1 Peter 3:7Quick now, what well-known actor said the following: “I don’t like danger. I’m not a womanizer. My happiest moments are when I’m at home with my wife or in the company of a couple of good friends. I don’t covet wealth. I do want to be able to end my days in dignity and leave my wife relatively well provided for.” Not sure? Well, here’s a hint. He starred in many movies and TV shows, including “Fantasy Island,” “Star Trek: The Wrath of Khan,” and “Spy Kids II.” “To me, the greatest Latin lover in the world was my dad, who married my mother and was faithful to her until the day he died, 55 years later. Now, that’s a great lover—a man who is intelligent and romantic enough to keep one woman interested all the time.” Those are the words of Ricardo Montalban. It is amazing and gratifying to hear such words coming out of Hollywood.
It was God himself who said, “It is not good for the man to be alone. I will make a helper suitable for him” (Genesis 2:18, NASB). God answers Adam’s loneliness by giving him a wife. He designed marriage to be the cornerstone of all human society. Since marriage is God’s idea, it makes sense to consult him for directions on how to make it successful. That’s what we’ve been doing in I Peter 3. Last week we learned that God calls Christian wives to focus on developing inner beauty. Our text for today spells out Peter’s advice to Christian husbands: “Husbands, in the same way be considerate as you live with your wives, and treat them with respect as the weaker partner and as heirs with you of the gracious gift of life, so that nothing will hinder your prayers” (I Peter 3:7). This verse contains a command, two reasons, and a sobering motivation.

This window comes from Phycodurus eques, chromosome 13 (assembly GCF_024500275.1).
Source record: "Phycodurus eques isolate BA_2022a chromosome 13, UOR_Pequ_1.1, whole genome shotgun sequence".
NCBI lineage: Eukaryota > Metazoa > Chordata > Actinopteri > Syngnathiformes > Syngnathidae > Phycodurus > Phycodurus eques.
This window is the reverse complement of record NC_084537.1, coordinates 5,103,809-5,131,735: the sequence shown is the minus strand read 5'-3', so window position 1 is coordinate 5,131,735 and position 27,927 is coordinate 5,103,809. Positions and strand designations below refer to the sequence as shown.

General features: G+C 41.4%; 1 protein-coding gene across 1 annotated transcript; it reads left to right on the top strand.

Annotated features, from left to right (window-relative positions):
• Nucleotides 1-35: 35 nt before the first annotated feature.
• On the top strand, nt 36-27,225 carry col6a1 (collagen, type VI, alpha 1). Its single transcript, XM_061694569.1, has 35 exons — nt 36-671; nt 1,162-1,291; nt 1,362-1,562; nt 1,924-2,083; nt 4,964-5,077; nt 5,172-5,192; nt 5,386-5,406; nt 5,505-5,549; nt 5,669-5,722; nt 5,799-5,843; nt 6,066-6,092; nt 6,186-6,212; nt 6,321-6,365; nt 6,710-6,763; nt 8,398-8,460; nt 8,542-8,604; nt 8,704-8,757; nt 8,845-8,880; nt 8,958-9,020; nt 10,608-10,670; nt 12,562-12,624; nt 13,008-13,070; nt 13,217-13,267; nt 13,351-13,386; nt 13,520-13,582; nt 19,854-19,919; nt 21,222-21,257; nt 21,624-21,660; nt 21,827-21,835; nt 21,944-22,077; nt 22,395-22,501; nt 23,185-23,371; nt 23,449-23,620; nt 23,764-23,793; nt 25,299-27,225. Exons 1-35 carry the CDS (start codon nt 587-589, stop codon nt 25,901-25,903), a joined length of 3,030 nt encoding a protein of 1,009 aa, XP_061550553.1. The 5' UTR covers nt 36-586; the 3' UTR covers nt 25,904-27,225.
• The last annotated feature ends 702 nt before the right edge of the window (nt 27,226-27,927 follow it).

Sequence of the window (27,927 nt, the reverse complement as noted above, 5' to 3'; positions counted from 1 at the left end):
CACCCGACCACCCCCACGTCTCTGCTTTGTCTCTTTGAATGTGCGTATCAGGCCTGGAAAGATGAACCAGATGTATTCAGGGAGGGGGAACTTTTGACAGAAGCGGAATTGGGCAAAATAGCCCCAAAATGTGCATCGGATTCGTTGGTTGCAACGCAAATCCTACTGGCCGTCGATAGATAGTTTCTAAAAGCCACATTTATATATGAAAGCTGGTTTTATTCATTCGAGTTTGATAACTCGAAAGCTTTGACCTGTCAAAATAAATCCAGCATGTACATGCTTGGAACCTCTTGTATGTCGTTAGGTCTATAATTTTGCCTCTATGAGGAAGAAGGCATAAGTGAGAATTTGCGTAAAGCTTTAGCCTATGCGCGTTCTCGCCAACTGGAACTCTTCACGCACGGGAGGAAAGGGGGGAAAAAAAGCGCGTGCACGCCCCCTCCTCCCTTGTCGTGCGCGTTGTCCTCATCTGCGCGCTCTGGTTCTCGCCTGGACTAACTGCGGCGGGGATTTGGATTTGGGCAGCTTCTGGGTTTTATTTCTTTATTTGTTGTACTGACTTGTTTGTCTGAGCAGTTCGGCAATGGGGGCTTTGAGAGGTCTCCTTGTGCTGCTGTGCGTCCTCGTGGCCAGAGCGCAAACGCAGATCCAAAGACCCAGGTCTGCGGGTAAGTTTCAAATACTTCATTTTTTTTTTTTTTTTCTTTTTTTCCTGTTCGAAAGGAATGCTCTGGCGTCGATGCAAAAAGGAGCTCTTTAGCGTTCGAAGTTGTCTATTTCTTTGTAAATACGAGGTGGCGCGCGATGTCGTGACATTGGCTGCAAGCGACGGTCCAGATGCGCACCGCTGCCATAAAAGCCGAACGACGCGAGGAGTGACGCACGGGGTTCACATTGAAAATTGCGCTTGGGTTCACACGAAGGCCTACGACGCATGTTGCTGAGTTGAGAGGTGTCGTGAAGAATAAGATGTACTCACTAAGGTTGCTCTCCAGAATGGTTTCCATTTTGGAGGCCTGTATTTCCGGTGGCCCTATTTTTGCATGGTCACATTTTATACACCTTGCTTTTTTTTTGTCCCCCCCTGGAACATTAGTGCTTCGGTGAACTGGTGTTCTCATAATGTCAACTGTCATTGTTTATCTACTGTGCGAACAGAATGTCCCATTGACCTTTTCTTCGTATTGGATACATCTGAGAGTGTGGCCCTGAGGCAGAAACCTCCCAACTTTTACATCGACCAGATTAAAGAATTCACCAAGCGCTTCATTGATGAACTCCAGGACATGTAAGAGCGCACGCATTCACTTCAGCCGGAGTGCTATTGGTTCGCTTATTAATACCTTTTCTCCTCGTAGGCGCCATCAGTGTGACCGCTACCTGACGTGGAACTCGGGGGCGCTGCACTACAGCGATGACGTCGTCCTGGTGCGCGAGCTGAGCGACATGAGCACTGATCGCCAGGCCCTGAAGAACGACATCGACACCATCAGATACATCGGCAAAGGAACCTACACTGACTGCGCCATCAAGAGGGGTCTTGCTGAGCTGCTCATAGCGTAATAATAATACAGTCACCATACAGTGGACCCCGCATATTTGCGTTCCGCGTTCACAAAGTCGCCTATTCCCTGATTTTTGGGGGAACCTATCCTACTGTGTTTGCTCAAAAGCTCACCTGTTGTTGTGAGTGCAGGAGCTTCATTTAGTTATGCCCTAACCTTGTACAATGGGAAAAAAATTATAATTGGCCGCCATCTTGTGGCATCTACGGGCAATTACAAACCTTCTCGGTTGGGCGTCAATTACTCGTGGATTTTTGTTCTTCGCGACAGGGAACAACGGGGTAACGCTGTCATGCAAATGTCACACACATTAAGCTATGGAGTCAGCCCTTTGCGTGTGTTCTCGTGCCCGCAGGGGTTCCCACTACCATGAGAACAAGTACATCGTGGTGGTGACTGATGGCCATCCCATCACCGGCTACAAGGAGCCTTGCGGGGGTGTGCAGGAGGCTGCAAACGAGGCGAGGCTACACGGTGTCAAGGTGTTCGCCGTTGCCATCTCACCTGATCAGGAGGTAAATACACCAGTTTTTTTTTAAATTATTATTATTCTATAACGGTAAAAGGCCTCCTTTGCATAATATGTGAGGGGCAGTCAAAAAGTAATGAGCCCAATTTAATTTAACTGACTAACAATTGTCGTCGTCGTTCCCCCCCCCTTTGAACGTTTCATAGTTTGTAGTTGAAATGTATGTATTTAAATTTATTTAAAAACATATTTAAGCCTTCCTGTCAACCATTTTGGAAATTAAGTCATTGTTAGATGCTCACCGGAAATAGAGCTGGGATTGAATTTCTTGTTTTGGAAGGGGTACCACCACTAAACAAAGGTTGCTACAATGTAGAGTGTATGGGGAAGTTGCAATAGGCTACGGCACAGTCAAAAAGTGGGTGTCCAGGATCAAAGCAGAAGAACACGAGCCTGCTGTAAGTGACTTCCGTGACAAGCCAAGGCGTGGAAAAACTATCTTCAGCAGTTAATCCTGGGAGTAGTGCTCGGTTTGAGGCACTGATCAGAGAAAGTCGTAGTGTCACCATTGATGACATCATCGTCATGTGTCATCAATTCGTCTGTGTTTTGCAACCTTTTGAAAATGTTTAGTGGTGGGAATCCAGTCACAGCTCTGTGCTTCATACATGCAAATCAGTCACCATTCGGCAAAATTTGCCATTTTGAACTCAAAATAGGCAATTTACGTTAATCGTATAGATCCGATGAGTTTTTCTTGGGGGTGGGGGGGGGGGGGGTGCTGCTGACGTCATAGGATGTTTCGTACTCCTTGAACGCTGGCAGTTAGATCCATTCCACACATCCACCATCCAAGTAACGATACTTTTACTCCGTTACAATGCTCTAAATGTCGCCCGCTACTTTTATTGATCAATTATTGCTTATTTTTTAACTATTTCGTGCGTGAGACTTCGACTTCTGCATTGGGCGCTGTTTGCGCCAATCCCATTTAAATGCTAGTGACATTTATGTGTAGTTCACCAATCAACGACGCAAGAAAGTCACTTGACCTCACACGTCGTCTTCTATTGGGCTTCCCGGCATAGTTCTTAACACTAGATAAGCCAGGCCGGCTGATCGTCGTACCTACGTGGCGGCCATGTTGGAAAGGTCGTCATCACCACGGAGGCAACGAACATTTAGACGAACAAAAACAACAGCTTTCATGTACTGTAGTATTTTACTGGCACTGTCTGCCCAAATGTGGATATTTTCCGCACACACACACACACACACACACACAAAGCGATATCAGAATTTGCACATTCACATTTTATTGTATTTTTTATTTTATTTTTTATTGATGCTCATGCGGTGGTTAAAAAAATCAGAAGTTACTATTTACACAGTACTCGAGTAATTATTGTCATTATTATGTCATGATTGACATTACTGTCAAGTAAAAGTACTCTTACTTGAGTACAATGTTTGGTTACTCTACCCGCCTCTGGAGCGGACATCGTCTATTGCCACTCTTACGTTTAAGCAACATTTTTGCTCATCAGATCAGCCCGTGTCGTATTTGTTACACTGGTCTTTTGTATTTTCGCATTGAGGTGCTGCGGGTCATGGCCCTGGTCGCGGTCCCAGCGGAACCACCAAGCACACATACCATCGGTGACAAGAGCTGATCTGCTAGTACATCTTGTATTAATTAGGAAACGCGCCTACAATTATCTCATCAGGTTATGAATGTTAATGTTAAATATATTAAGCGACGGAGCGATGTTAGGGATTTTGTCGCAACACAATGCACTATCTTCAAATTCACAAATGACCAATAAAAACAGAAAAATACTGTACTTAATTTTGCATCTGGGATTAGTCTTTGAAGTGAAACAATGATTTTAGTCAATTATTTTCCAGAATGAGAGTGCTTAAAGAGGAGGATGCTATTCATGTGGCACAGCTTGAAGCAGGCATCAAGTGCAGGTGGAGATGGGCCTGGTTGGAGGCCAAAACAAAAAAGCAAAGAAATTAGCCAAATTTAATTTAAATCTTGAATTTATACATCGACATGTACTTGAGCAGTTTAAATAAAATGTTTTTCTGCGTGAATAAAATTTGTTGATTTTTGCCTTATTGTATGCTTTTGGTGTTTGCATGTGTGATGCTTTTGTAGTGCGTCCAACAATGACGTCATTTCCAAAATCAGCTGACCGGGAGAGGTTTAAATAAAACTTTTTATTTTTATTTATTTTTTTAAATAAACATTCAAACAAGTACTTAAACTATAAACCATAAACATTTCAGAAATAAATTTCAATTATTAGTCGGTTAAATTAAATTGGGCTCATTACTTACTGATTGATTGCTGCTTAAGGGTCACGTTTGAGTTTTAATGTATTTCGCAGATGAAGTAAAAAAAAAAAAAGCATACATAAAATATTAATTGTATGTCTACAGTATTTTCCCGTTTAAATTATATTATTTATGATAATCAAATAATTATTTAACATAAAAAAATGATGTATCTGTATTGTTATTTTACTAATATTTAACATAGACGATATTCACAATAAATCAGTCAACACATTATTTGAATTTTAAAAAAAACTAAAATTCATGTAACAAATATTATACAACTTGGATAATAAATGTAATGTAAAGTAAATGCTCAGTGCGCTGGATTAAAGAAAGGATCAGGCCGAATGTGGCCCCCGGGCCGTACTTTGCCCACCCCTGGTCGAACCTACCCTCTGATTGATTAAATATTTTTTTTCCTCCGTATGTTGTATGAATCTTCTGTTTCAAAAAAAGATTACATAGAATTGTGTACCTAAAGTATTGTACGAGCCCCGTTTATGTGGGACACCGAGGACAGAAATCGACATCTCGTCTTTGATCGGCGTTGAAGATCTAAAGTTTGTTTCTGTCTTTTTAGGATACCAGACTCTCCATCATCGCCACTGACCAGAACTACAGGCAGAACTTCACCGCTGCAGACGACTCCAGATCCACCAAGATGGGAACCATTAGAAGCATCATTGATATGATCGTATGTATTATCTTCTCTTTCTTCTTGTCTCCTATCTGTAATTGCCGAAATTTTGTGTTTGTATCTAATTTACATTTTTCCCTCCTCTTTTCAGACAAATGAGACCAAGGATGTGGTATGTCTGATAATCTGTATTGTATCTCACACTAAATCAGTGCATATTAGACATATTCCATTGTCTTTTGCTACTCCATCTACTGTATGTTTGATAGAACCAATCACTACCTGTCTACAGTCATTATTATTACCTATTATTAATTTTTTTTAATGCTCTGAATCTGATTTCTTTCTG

I. The Command
“Husbands, in the same way be considerate as you live with your wives and treat them with respect.” The word translated “live with” has the same meaning as our modern expression. It means fundamentally “to share the same bed.” Peter’s advice starts in the bedroom and goes out from there to every other room in the house. The King James Version calls the husband to live with his wife “according to knowledge.” That’s a good way to put it. Know your wife! Study her, get to know what makes her tick, figure out how her mind works, and learn what her gifts are, her desires, her talents, her hopes and dreams. A Christian husband who really knows his wife sees her talents and abilities, opens the door and says, “Sweetheart, go for it.” If she can sing, if she can teach, if she can write, if she can buy and sell, if she can organize, if she can design, if she can administrate, if she can encourage, if she can counsel, if she can program a computer, if she can start a company, if she can think creatively, he says, “Go for it!”
If you don’t believe that, go back and read Proverbs 31 again. There you will find God’s picture of the virtuous woman. Yes, she is a homemaker, a wife and a mother. But she also considers a field and buys it. From her earnings she plants a vineyard. And there’s no contradiction at all. Why? Because Proverbs 31:11 says, “The heart of her husband trusts in her, and he will have no lack of gain” (NASB). Did you get that? He—the biblical husband—will have no lack of gain. So many times we husbands fear our wives’ success. As if we’ll lose them if we encourage them to develop their God-given gifts. In fact, the exact opposite is true. The smartest thing you’ll ever do is to really turn your wife loose to be all God wants her to be.